Unterwasserhockey verbindet Fitness,Teamplay und Taktik, sowie Schwimm- und Pucktechnik im Wasser und macht einfach Spaß!

Am 01.07.17 findet im Rahmen eines Trainingstages ein Schnupperkurs statt. Einlass ist um 12 Uhr, Kursbeginn um 12.30 Uhr. Wer Schnorchel, Tauchermaske und Flossen besitzt, gerne mitbringen, ansonsten bei der Anmeldung angeben, was fehlt. Die restliche Ausrüstung wird gestellt.

Anmeldungen bis 27.06. per E-Mail an:
Der Eintritt ins Bad ist selbstverständlich frei!
Das Facebook-Event findet Ihr hier:


Introduction to underwater hockey

Underwater hockey is a sport that isn’t very well known in Germany yet. Invented in the 1950s in England, this team sport enjoys increasing popularity and is now played in 28 countries around the world – and now also in Berlin!
Underwater hockey combines fitness, teamplay and tactics, as well as swimming and puck techniques in the water, and is a lot of fun!

On 01.07.17 we are organising a trial session for everyone who’s interested in playing underwater hockey.

Entrance is at 12, the course starts at 12:30 pm. If you have your own snorkel, diving mask and flippers, please bring them. Otherwise let us know which gear you need and we’ll organise some for you to borrow.

Please register via email to until 27.06.
Admission to the pool is of course free!
You can find the Facebook event here:

Team Berlin Rocks Trzebnica 4X4

Despite S-Bahn delays, delicate coaches overheating, and sauna-like backseats, Team Berlin made it to the picturesque little town of Trzebnica late on Friday evening. Our first discovery was that we were sharing our accommodation with Walenie, our Polish arch-rivals. After exchanging banter, we wandered through rural Trzebnica to our favourite (and maybe the only) pizza shop where we fuelled up ready for the big Saturday that was coming our way!

Group Stage

We drew a good group, but were busy chatting and got caught with our pants down in Game 1 (literally, the game started on time, but we didn’t all make it into the water). Somehow we still managed to score a runaway first goal, but Walenie managed to get organised and quickly put away two goals. We were testing a new tactic and some new positions for some players, and the result was a bit chaotic. We got it working quite well with a sneaky run up the left hand wall, converted beautifully by a waiting Sumi, but that was all that could be celebrated, as Walenie punished our chaotic structure with a further 5 goals, bringing the final score to 7-2 in their favour.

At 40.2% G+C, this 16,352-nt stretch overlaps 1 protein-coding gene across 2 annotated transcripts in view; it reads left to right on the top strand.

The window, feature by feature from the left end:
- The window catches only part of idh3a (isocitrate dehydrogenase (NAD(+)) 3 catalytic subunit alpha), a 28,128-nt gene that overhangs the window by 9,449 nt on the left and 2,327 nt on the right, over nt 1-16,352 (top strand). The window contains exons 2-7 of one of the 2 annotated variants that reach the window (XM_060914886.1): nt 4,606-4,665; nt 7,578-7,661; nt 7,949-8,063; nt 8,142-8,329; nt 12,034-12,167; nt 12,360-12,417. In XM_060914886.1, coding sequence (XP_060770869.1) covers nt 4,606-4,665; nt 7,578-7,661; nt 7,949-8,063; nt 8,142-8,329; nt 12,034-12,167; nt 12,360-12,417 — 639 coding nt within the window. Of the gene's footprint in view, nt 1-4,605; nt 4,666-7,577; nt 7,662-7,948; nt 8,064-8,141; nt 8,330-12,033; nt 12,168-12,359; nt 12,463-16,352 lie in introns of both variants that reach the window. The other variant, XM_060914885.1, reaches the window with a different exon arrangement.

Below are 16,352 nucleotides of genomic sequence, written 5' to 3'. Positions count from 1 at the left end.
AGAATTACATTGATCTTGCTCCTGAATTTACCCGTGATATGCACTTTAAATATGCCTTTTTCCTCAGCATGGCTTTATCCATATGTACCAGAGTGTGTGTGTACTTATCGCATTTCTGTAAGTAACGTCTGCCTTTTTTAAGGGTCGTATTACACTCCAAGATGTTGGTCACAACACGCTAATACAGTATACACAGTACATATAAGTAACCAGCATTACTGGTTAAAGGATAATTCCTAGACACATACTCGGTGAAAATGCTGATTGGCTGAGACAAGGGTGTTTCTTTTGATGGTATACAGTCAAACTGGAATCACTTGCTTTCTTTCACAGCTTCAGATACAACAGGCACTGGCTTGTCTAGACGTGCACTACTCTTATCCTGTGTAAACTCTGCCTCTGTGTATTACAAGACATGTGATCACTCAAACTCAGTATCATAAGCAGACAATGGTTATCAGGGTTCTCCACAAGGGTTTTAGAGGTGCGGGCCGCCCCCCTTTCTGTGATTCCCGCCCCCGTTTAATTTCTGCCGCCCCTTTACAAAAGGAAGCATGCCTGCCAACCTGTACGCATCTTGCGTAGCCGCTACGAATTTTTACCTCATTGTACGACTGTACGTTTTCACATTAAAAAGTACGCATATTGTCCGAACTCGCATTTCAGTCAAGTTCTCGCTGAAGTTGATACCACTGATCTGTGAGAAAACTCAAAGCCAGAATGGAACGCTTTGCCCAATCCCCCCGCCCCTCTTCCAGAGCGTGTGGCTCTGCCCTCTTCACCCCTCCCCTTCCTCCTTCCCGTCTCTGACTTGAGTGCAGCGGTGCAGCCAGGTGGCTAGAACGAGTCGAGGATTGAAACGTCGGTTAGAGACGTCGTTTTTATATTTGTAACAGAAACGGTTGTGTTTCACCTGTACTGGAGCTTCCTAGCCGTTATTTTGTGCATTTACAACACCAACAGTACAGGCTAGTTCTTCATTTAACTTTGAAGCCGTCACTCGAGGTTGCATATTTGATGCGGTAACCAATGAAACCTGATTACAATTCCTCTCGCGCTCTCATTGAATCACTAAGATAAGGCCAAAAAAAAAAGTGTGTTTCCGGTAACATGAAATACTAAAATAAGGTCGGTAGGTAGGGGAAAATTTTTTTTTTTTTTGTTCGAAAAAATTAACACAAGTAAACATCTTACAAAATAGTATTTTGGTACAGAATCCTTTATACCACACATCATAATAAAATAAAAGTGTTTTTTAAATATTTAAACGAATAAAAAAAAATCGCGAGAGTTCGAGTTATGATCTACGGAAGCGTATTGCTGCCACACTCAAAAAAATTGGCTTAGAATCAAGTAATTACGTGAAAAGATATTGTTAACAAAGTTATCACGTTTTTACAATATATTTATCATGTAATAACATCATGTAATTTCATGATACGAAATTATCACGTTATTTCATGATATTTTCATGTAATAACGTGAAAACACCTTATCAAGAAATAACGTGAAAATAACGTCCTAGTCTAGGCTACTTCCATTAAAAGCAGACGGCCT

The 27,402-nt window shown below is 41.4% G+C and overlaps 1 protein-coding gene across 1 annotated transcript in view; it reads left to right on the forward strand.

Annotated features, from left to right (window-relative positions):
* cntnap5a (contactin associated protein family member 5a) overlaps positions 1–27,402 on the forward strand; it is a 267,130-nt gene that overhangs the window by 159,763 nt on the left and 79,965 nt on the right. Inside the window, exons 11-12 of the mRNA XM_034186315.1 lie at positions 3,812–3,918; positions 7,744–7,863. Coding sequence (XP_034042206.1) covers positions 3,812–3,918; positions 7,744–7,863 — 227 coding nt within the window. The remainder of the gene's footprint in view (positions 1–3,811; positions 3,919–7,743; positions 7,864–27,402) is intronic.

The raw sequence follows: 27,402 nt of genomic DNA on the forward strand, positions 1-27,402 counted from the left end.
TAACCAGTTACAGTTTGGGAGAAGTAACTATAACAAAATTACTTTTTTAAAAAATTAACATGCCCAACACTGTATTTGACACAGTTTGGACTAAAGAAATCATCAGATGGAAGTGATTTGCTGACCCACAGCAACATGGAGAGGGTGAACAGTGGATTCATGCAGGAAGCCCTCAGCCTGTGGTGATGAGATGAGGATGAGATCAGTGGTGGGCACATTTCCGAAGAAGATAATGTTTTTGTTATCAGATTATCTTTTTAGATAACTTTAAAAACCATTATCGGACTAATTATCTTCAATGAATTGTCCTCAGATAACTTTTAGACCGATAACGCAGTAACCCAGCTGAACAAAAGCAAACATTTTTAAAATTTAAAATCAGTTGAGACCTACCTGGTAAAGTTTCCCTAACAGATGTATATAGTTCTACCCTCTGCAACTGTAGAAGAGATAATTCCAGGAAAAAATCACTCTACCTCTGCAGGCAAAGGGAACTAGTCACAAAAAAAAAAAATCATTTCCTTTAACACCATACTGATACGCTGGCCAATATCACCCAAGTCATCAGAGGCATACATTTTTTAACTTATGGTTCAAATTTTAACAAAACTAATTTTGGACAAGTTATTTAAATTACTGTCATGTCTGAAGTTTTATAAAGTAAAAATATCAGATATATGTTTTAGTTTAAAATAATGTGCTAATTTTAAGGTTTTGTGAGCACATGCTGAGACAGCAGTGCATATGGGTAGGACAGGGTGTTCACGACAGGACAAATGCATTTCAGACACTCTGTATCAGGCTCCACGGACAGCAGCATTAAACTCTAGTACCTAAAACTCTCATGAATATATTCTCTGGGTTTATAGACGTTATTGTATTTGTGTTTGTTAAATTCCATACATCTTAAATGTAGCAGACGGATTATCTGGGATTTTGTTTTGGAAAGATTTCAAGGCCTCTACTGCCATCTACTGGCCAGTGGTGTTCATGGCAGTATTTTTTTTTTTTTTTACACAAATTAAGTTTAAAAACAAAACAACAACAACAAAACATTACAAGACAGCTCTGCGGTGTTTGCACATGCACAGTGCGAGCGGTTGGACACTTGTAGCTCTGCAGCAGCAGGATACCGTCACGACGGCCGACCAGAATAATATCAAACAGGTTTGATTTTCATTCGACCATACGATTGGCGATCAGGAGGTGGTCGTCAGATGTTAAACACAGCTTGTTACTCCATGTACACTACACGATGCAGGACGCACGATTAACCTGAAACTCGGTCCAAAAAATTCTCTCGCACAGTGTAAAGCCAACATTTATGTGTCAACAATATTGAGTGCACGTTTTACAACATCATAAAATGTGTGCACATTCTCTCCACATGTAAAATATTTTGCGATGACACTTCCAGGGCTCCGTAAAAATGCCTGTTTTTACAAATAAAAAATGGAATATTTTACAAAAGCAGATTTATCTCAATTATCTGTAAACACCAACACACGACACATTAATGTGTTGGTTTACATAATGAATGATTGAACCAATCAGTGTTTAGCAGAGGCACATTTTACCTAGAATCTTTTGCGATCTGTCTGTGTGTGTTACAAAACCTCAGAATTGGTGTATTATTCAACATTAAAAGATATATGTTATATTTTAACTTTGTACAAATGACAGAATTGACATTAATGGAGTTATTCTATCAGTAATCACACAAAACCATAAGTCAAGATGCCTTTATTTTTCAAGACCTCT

After being woken up by the Walenie disaster Team Berlin rallied together and went on a rampage. Podwodne Pyry were the unfortunate victims, and this time it was our turn to capitalise on chaos, slamming home goal after goal to stop with clock with 9:0 for us. It would have been 10:0, but Mahats was playing around with the puck under his backside rather than putting it in the goal. Regardless, a solid game and definitely good for morale, and we went into our next game with Szuwary.

Szuwary are a tricky team. Sometimes they can field a very physical team that play a strong centre game, but the new tactics seemed to work for us to open the game up. We were still lacking a bit of offensive firepower as our forwards were not used to how far forward they needed to play in the 4v4 structure (UWH is normally 6v6), but did enough to bring home a safe 4:2 win, which was enough to put us in the „A“ pool for the afternoon games.

The „A“ pool

So, without really thinking about it, we’d wound up playing against the top teams. Luckily, we didn’t have too much time to worry about it, and had to dive into our first game against Piranha’s top team (which has 2 of the Polish national team!). We were getting used to our structure now, and had a few moments of brilliance, but Piranha’s well sorted defence caused some issues for us and we only managed to score two goals to their 4. This was a frustrating game for us as skills and fitness-wise, we were very equally matched, but our new tactics and positions weren’t well locked down.